Orographic cloud funnelled up between Cox Tor and Middle Staple Tor all day.
K-8 GDK was kept busy today, not only by Adrian Irwin, but also by Chris Jones, Jerry Wellington and I, as evidenced by the photo taken in late afternoon as the overcast crept in from the south. So the question of the day has to be: how does an ex-military, retired airline pilot with thousands of hours at the controls get beaten to the ‘Flight of the Day’ award by a personal finance advisor with less time in the air than the average Air Cadet (Jerry Wellington’s 10 mins trumping Adrian Irwin’s 7 mins - twice!). My money’s on some dodgy log-keeping; surely it can’t have been Jerry’s flying… can it?

View looking NE over Blackdown mid afternoon, the cloud gradually thickening prior to rain.
In a perverse kind of way it’s always reassuring to notice the first spots of rain on the windscreen when leaving the airfield - proof that - after 28 launches - there’s ‘not much’ going on in gliding at this time of year!

Martin Cropper

Dartmoor Gliding News-Saturday 3rd January 2015

First flying day of 2015 and I would like to have been reporting epic flights to great heights but alas this was not to be. Long periods of heavy rain only interrupted by even longer periods of drizzle with gusty winds put paid to any notions of “giving it a go”.

Instructor Mike Sloggett was on duty today and he was ready and waiting suitably early but in the end his skills were not required. Our trainees and early solo pilots were obviously still recovering from their New Years Eve revelries.

Water draining from the runway with the Discoveries as silent witnesses
 As ever Rick Wiles was on site with David Bourchier fettling the winches. John Bolt and I spent some time sawing up logs for the wood burner which has a voracious appetite for it’s fuel. Small price to pay for a warm, comfortable clubhouse.

More winch fettling
And all of this gave me a little time to reflect on our blog. From it’s humble beginnings in January 2010 it has grown steadily. Up to today there have been 883 supported by 1882 photographs. All of this has been made worthwhile by our readers. So far, there has been an astonishing 141002 page views. So a big thank you to everyone who has contributed articles and photographs. Keep up the good work. The biggest thank you must go to the readers, your continued support makes all the work worthwhile.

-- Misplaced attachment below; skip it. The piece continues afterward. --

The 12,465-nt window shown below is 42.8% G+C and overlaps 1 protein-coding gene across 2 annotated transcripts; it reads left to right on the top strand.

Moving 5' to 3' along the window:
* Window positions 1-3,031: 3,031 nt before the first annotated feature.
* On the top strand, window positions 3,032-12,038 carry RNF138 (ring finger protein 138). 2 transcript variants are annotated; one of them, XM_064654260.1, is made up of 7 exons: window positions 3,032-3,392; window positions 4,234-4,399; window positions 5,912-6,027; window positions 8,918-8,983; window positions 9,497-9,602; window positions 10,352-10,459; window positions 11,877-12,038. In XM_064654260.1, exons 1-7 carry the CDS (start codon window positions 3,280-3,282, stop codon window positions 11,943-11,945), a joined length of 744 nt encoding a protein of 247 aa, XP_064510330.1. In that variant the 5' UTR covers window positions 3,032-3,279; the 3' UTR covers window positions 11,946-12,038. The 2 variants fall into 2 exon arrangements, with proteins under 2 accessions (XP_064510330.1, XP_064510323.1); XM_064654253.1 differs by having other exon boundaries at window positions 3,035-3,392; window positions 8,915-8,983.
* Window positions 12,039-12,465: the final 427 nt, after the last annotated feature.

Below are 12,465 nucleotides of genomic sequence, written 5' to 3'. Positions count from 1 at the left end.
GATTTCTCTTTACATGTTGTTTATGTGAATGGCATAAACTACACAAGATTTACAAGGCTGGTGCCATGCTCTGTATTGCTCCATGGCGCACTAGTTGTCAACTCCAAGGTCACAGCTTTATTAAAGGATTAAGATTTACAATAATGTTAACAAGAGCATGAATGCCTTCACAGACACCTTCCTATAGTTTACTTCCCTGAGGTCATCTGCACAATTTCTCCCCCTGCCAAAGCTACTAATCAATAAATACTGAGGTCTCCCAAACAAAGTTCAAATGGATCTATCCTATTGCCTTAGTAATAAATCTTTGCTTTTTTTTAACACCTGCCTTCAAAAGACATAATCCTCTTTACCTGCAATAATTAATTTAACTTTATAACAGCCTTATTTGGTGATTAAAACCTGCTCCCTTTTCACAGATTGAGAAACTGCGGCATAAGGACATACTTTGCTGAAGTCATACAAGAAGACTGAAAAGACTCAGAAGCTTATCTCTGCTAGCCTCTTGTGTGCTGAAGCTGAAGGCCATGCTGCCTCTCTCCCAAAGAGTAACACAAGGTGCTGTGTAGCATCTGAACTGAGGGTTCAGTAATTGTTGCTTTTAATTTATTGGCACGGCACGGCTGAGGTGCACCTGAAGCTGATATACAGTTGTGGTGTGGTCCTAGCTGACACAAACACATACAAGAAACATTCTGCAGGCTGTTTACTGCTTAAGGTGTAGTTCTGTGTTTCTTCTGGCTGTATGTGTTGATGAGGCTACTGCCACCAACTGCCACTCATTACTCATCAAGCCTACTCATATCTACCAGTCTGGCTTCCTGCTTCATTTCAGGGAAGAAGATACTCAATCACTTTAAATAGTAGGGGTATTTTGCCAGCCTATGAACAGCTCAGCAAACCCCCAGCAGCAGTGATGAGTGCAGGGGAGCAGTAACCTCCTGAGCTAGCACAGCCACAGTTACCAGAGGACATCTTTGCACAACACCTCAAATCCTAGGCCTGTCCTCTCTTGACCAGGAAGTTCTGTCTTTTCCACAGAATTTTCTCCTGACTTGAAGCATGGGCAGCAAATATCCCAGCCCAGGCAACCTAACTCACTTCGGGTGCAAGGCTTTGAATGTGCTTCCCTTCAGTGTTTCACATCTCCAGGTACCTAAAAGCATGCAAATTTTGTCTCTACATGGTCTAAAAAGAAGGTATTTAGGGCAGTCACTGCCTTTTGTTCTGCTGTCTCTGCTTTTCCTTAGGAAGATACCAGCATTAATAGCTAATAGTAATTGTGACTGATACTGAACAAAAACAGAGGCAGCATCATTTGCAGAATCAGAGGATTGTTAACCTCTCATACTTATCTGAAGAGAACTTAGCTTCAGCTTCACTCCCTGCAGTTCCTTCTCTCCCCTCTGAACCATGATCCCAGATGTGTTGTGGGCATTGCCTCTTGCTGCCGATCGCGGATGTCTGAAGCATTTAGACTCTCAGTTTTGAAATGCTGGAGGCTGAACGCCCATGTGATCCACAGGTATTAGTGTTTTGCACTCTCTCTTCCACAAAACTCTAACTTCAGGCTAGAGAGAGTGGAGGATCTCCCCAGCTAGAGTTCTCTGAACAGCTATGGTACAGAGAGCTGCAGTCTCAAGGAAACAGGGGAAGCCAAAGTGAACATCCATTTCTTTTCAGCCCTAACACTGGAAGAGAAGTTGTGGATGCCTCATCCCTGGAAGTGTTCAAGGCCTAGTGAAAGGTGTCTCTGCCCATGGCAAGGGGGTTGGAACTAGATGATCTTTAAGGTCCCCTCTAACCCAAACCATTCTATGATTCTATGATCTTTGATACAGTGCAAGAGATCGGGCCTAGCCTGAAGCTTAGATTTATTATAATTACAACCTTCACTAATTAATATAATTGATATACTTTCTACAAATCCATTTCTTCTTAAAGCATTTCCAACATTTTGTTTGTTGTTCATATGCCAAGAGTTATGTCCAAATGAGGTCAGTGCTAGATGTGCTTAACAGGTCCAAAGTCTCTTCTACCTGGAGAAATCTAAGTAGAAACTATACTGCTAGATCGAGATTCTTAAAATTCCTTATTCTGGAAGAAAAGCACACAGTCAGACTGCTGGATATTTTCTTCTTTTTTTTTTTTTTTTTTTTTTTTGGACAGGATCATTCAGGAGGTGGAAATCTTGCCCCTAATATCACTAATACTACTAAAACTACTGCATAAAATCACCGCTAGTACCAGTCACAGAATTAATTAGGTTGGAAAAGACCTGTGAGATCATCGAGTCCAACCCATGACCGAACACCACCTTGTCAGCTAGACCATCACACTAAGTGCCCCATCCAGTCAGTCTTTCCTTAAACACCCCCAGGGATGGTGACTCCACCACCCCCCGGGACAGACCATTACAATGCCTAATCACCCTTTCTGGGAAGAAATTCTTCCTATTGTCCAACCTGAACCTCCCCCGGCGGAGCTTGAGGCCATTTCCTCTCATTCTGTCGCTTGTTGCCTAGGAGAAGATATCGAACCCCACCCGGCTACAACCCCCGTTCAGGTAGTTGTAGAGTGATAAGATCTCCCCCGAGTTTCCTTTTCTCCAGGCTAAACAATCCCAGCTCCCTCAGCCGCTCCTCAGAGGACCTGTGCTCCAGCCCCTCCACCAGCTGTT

Dartmoor Gliding News- Wednesday 31st December 2014

After last Sunday's unexpected wave-flying exploits, today, with its fierce crosswind from the south, looked like being a bit of a non-event. Nevertheless I was looking forward to getting back in the saddle on the last day of 2014 after nearly three weeks of personal 'unserviceability' - and what a ride it turned out to be.

Neither that wind nor the forecast of occasional rain  (which actually didn't materialise) failed to deter a dozen or so of the club's most dedicated enthusiasts from turning up at the field and persuading me that it was worth getting K13 DMX on line for a day of dual flying in what were really quite challenging conditions.

Jeff looked like he'd been over indulging at Christmas
Until he removed the coat to reveal his parachute
 With everyone from Jeff Cragg at one end of the age spectrum to young Ross Pratt (who flew with Steve Lewis) at the other, everyone was keen to blow away the cobwebs and, as ever, I was very impressed by the way several experienced solo pilots were happy to swallow their pride and fly with an instructor, in order to stay current and hone their skills. It was good to have Ross's mum, Leslie, with us too, and hopefully one of these days she'll succumb to the temptation to take a flight - but definitely not on a day like today.

Cable on
Take up slack
All out and the K13 is off on another flight 
Everyone who wanted to fly flew, and with some areas of weak and ill-defined lift lurking around the mostly low cloudbase, life got slightly competitive occasionally, with  Bob Sansom ultimately pipping Adrian Irwin to the post for the longest flight of eight minutes. Practically every flight offered its own share of excitement and although our flight times were modest, I think everyone who flew felt it had been a day well spent.

Meanwhile, as ever, we continue to be indebted to Colin Boyd, David Bourchier and Alan Holland who remained around the hangar and clubhouse maintaining our gliders and equipment. The best news from their direction, by the way, is that the 'new' K13 G-CHXP is now ready to be test flown.

Personally, as ever I enjoyed spending the day and sharing the action with a good bunch of friends and enthusiasts - and here's to our collective success and enjoyment in 2015. A Happy New Year to you all.

Bob Pirie